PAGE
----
All images courtesy of Eastern Market Corp.
Dan Carmody is president of Detroit’s Eastern Market Corp.
With Knight Foundation support, Eastern Market has released a new strategy to guide future development of one of America’s largest and most iconic public markets and food districts.
“Eastern Market 2025” provides a road map to guide the market and its adjacent food district into a new era in which the resurgence of Detroit and the booming growth of the local food economy provide nearly unlimited growth opportunities.
Without careful guidance these strong drivers could destroy the market’s authenticity as defined by its character as a place where food products are made and distributed, and by its profound sense of development equity in which everyone, across lines of income, generation and race, are welcomed to participate.
Given the rising tide of real estate investment in Detroit and implementation of the Food Safety Modernization Act, which discourages use of older buildings for food uses, Eastern Market is poised to travel the well-worn path of market districts in other cities. Manhattan’s Meatpacking District and Chicago’s Fulton Market area provide ample evidence that food distribution and processing operations disappear as bars, boutiques and lofts invade food districts.
Unlike its peers however, Eastern Market has a unique opportunity to attract and retain food business by expanding on the north and east edges of the current district into areas that have high vacancy rates.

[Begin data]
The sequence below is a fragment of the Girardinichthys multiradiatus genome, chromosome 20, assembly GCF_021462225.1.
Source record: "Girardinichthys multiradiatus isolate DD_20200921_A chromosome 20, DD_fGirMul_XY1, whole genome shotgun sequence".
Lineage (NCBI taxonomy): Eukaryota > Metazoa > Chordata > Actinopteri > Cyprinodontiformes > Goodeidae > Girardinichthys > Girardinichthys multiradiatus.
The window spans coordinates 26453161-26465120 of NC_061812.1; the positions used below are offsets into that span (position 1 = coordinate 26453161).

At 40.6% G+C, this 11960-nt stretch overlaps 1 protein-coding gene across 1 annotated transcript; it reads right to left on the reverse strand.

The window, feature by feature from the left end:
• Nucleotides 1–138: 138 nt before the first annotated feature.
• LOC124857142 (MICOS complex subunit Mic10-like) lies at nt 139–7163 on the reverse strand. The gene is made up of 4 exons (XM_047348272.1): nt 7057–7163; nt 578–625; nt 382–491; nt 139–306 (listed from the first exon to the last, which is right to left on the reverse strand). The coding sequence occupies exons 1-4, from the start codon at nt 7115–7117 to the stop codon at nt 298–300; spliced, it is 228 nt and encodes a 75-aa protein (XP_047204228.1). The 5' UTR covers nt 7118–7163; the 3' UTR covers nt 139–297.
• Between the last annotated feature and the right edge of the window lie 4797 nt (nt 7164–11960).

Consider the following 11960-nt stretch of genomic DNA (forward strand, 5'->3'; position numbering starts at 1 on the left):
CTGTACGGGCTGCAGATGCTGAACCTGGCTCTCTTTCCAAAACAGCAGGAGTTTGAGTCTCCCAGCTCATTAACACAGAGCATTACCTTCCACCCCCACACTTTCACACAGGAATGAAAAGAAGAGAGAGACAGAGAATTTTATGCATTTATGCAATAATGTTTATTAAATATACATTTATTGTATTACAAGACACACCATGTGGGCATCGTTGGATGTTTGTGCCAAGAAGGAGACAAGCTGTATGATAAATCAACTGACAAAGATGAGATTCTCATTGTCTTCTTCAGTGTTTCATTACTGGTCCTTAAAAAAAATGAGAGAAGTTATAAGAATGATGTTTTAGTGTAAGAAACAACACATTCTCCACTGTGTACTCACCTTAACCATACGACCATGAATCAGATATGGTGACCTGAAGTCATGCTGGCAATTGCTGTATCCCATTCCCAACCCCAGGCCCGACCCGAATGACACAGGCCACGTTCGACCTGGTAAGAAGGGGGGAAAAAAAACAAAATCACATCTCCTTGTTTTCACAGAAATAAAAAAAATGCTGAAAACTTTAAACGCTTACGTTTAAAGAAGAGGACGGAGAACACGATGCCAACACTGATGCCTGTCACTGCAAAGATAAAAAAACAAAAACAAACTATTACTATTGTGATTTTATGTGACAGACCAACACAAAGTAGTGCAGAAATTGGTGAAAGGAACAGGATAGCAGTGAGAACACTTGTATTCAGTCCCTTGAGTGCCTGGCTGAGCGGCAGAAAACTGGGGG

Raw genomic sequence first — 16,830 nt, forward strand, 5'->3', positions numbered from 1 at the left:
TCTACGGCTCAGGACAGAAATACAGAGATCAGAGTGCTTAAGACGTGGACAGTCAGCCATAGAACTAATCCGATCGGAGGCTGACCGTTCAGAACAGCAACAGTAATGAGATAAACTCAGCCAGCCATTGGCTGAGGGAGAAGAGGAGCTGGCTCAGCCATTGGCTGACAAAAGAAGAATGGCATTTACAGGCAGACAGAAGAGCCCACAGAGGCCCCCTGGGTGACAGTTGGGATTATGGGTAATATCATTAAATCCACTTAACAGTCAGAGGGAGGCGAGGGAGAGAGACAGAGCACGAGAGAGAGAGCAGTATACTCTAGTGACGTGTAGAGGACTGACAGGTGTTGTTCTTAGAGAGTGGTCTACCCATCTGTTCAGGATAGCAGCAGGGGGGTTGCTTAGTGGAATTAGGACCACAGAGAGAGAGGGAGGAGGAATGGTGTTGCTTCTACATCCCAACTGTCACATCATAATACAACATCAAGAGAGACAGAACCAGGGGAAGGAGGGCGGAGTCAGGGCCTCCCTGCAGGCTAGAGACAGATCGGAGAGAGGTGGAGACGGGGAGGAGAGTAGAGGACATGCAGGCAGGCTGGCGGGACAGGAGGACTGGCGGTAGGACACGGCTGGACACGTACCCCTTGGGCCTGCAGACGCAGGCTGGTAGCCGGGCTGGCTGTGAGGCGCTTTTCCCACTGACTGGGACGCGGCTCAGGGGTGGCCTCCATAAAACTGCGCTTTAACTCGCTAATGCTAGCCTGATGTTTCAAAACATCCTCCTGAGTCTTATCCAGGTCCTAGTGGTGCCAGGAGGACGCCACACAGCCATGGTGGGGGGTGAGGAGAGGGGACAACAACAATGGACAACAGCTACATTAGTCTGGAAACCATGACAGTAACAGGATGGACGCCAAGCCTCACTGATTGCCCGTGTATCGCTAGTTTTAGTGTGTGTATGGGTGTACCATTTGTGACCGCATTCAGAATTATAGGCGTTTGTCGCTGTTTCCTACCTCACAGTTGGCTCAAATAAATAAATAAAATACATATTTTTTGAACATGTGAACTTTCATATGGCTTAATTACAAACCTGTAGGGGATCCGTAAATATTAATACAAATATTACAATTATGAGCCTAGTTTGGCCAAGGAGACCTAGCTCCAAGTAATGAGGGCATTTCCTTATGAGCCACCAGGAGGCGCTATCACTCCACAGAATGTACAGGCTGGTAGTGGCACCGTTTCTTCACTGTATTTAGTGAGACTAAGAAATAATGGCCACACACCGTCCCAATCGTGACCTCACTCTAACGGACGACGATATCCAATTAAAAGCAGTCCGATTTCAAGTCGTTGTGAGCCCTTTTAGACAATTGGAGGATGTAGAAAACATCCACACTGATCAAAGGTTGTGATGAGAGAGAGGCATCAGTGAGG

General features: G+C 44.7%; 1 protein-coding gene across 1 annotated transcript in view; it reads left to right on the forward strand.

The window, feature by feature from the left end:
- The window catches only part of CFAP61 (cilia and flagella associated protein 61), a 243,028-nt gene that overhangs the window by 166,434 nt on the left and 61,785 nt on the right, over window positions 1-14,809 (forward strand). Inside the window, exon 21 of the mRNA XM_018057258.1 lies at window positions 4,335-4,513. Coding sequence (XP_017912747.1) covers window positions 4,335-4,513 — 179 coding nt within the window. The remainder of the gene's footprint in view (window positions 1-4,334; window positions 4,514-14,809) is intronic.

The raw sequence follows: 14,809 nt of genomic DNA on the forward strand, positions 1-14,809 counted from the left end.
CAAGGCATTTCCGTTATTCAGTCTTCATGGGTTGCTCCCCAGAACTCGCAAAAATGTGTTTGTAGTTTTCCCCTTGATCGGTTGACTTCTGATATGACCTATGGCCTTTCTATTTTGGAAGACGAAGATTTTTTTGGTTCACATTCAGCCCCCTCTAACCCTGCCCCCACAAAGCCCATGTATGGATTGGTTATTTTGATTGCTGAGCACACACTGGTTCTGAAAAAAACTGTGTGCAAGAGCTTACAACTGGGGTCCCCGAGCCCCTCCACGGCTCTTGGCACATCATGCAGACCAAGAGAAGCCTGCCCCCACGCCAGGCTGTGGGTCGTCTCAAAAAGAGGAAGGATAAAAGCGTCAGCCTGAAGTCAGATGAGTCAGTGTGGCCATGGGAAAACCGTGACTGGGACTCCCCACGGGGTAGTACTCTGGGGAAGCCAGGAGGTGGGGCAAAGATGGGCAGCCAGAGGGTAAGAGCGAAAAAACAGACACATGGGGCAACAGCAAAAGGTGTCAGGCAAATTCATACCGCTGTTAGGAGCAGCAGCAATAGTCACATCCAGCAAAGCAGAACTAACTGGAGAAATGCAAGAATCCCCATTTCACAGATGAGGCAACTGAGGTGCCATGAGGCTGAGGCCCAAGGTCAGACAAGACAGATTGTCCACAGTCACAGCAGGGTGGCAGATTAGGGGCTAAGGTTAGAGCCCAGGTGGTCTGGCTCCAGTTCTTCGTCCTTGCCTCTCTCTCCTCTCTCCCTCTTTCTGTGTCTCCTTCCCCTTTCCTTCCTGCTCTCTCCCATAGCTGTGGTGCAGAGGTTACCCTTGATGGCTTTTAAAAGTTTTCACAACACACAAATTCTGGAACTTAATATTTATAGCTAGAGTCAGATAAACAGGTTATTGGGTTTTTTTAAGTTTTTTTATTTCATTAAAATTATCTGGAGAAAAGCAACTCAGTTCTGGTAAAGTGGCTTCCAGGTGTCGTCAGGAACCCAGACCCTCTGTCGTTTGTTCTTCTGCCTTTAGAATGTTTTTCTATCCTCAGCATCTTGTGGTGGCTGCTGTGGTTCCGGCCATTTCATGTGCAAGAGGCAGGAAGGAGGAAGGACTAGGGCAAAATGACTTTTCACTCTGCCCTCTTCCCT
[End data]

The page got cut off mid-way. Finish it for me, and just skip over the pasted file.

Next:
If the Eastern Market District does not expand, growing food companies will eventually move out of the current district and will do as their compatriots in other cities have done – disperse throughout the metropolitan region and the city will lose 1,500 to 2,000 jobs.
While other uses can outbid food users for vacant land, the strategic importance of a robust food economy is beginning to emerge. Long taken for granted, the food sector is gaining increased recognition for its role in developing a healthy regional economy.
The food sector helped drive Brooklyn’s renaissance and has become its strongest job creator. Food-sector employers need the widest spectrum of skill sets of any major sector of the economy; they hire the highest percentage of entry-level workers, and with living wages these low- and semi-skilled jobs become critical in reducing high unemployment rates in Detroit neighborhoods.
While securing adjacent areas to retain and grow its working food district character, Eastern Market can simultaneously work to densify and diversify the current market by backfilling food retail, residential and general retail uses in ways that fulfill Eastern Market’s role as a place that welcomes all Detroiters.
Since the food sector has the widest range of job skills, Eastern Market plans to build housing that mirrors that diversity. Mixed-income housing with 3:2 ratios of market-rate to affordable units are envisioned so that everyone can enjoy the benefits of walking to work, including better health derived from greater incidental physical activity and the increased wealth stemming from reduced household auto ownership levels.
With commercial rents expected to skyrocket, Eastern Market plans to hold 20 to 30 percent of new commercial rental space at below-market prices to support legacy businesses, especially those owned by people of color who have contributed to the market’s success, and to support the tenancy of convenience retail and services that improve the quality of life for low- and moderate-income households living in nearby neighborhoods.
Expanding the Eastern Market District to enhance its working food district character while carefully intervening in the market core to enhance development equity is how Eastern Market intends to become a more powerful engine for Detroit’s economy.
This year Eastern Market celebrates its 125th birthday. Successful implementation of “Eastern Market 2025” ensures that Eastern Market will still be nourishing Detroit 125 years from now.
Download the PDF of the plan here.
Follow Dan Carmody on Twitter @dancarmody.